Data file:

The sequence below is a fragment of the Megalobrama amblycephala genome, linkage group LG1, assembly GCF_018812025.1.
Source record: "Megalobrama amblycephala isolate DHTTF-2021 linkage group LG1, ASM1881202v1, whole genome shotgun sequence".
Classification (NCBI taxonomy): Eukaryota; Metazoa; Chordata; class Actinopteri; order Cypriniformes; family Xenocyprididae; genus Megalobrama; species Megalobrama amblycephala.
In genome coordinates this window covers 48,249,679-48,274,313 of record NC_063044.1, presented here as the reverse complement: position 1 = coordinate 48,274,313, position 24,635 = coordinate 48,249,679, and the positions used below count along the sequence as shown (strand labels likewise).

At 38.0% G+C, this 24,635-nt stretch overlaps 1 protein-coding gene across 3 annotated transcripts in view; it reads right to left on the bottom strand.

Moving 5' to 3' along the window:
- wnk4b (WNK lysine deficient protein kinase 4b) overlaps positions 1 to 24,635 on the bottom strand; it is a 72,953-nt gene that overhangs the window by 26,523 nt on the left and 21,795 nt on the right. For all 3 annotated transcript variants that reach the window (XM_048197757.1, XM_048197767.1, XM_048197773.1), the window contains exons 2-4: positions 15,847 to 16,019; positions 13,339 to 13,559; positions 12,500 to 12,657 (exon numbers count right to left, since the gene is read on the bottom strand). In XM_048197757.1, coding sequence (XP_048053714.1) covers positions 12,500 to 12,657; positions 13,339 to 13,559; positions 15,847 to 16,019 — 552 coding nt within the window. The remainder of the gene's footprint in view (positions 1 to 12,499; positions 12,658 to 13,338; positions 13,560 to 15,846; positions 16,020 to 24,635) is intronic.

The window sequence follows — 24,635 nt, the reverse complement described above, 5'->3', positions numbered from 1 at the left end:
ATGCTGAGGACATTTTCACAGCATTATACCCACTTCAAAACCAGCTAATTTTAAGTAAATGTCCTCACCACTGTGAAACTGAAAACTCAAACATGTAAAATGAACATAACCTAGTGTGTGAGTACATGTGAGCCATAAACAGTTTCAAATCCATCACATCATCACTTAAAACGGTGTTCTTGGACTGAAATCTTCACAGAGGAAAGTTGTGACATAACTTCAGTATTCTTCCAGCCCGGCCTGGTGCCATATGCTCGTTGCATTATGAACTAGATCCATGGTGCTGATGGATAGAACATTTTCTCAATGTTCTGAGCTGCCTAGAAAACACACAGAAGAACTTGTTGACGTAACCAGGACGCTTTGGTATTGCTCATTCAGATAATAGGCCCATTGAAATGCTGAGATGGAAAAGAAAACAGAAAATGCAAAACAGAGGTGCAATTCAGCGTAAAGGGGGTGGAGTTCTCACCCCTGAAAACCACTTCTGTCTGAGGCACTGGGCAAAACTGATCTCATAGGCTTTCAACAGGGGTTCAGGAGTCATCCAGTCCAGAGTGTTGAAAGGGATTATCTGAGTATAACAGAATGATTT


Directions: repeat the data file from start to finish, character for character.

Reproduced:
The sequence below is a fragment of the Megalobrama amblycephala genome, linkage group LG1, assembly GCF_018812025.1.
Source record: "Megalobrama amblycephala isolate DHTTF-2021 linkage group LG1, ASM1881202v1, whole genome shotgun sequence".
Classification (NCBI taxonomy): Eukaryota; Metazoa; Chordata; class Actinopteri; order Cypriniformes; family Xenocyprididae; genus Megalobrama; species Megalobrama amblycephala.
In genome coordinates this window covers 48,249,679-48,274,313 of record NC_063044.1, presented here as the reverse complement: position 1 = coordinate 48,274,313, position 24,635 = coordinate 48,249,679, and the positions used below count along the sequence as shown (strand labels likewise).

At 38.0% G+C, this 24,635-nt stretch overlaps 1 protein-coding gene across 3 annotated transcripts in view; it reads right to left on the bottom strand.

Moving 5' to 3' along the window:
- wnk4b (WNK lysine deficient protein kinase 4b) overlaps positions 1 to 24,635 on the bottom strand; it is a 72,953-nt gene that overhangs the window by 26,523 nt on the left and 21,795 nt on the right. For all 3 annotated transcript variants that reach the window (XM_048197757.1, XM_048197767.1, XM_048197773.1), the window contains exons 2-4: positions 15,847 to 16,019; positions 13,339 to 13,559; positions 12,500 to 12,657 (exon numbers count right to left, since the gene is read on the bottom strand). In XM_048197757.1, coding sequence (XP_048053714.1) covers positions 12,500 to 12,657; positions 13,339 to 13,559; positions 15,847 to 16,019 — 552 coding nt within the window. The remainder of the gene's footprint in view (positions 1 to 12,499; positions 12,658 to 13,338; positions 13,560 to 15,846; positions 16,020 to 24,635) is intronic.

The window sequence follows — 24,635 nt, the reverse complement described above, 5'->3', positions numbered from 1 at the left end:
ATGCTGAGGACATTTTCACAGCATTATACCCACTTCAAAACCAGCTAATTTTAAGTAAATGTCCTCACCACTGTGAAACTGAAAACTCAAACATGTAAAATGAACATAACCTAGTGTGTGAGTACATGTGAGCCATAAACAGTTTCAAATCCATCACATCATCACTTAAAACGGTGTTCTTGGACTGAAATCTTCACAGAGGAAAGTTGTGACATAACTTCAGTATTCTTCCAGCCCGGCCTGGTGCCATATGCTCGTTGCATTATGAACTAGATCCATGGTGCTGATGGATAGAACATTTTCTCAATGTTCTGAGCTGCCTAGAAAACACACAGAAGAACTTGTTGACGTAACCAGGACGCTTTGGTATTGCTCATTCAGATAATAGGCCCATTGAAATGCTGAGATGGAAAAGAAAACAGAAAATGCAAAACAGAGGTGCAATTCAGCGTAAAGGGGGTGGAGTTCTCACCCCTGAAAACCACTTCTGTCTGAGGCACTGGGCAAAACTGATCTCATAGGCTTTCAACAGGGGTTCAGGAGTCATCCAGTCCAGAGTGTTGAAAGGGATTATCTGAGTATAACAGAATGATTT